Omnisphere also has a unique relationship to hardware synthesizers. A growing list of over 30 hardware synths now supports a level of integration where Omnisphere becomes the synth engine of the hardware. Taking every hardware control and mapping it to parameters inside that pull our hardware-specific elements of Omnisphere. It brings that familiar layout of your favorite synth into the inner workings of Omnisphere.

Omnisphere is an extraordinarily powerful synthesizer.

Street Price: $479

Xfer Records Serum

Regarded as one of the most vital virtual instruments for EDM and contemporary pop music, Serum is a complex wavetable synthesizer that enables you to explore intense sounds through a playful user interface. Although it’s been around a while now it can’t be beaten on how effortlessly it offers up killer sound after killer sound.

Serum comes with 450 presets and 144 wavetables and so at a basic level, you’re not going to run out of ideas very quickly. Although you can design and import your own wavetables, Serum gives you loads of ways to mess about with what’s already there. You can frequency modulate, amplitude modulate, and ring modulate. You can dial in some oscillator sync and lean heavily on the Warp to push the waveform in all sorts of directions.

Modulation works by dragging and dropping connections between modulation sources and the knob you want to modulate. It’s instantly satisfying, controllable, and editable in the waveform display. There’s a wide range of filter types from regular low pass to comb, phasers, and flangers, and all of it ripe for modulation.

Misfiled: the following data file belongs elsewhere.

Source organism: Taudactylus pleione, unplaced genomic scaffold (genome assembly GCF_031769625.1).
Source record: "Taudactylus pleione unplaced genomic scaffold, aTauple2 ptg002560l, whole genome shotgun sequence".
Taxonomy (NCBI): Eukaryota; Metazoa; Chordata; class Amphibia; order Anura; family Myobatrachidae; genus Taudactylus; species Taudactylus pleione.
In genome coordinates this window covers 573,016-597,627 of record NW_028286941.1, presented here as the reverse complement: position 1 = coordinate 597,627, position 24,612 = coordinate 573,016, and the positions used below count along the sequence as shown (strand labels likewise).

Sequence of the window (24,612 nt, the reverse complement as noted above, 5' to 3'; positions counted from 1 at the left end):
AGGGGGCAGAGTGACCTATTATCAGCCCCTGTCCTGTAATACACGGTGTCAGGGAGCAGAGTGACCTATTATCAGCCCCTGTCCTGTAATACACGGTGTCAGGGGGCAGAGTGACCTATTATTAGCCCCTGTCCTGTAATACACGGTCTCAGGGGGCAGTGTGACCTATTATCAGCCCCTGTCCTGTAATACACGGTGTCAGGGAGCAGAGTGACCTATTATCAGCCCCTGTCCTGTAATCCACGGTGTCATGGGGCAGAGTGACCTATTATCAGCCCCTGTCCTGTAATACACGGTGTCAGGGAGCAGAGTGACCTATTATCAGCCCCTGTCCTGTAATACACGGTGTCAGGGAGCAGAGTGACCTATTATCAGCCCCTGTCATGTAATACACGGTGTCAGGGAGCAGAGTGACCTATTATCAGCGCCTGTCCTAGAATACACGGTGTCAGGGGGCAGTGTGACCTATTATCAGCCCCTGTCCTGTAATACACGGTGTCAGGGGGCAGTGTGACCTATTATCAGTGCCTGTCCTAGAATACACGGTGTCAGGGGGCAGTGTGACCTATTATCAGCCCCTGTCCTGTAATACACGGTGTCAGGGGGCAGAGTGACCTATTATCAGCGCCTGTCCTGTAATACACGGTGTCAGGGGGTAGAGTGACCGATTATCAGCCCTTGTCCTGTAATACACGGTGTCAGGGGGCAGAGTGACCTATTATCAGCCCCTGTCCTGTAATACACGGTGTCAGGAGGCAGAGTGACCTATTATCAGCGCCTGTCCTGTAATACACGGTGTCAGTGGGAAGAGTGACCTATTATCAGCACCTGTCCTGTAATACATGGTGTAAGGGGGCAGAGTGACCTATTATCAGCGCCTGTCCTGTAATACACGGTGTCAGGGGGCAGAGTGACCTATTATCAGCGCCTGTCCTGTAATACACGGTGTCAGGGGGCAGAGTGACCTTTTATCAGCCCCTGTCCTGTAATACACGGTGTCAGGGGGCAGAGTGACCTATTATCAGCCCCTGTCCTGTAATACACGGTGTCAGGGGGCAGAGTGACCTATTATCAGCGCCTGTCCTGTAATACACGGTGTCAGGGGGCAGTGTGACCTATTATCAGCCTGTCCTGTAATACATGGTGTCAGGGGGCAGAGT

An effects rack of 10 effect modules makes Serum sound huge and you can play polyphonically or stack the voices up into huge unison modes for unbelievably fat sounds.

Serum sounds fantastic for the beginner and the seasoned professional. It’s instantly awesome and has bags of depth for those who want to dive deeper.

Street Price: $189

GForce Oberheim OB-E

The Oberheim OB-E is a fully fledge emulation of the legendary 8-Voice Oberheim synthesizer from the mid 1980s. It was a huge machine that pulled together 8 separate SEM monosynths into a single 8-voice instrument. A SEM on its own sounds lovely but when you bring together 8 of them there is nothing quite like it.

Gforce Software originally released their OB-E emulation of the Oberheim 8-Voice synth last year but it’s version 2 that got the attention of Tom Oberheim, the designer of the original synthesizer, who has officially endorsed the VST synth.

OB-E is a complete sonic adventure where you can tune each SEM individually and create epic and extraordinarily complex and evolving sounds. Or, through the beauty of modern software technology you can tie all the SEMs together and move one knob to move them all. You have this interplay between individual monophonic sounds and enormous layers of polyphonic loveliness.

The OB-E VST synth is a unique synthesizer journey that reminds you why we love old synths while giving you the modern tools to craft sounds quickly and easily. It’s simply breathtaking.

Street Prices: $149

Arturia Pigments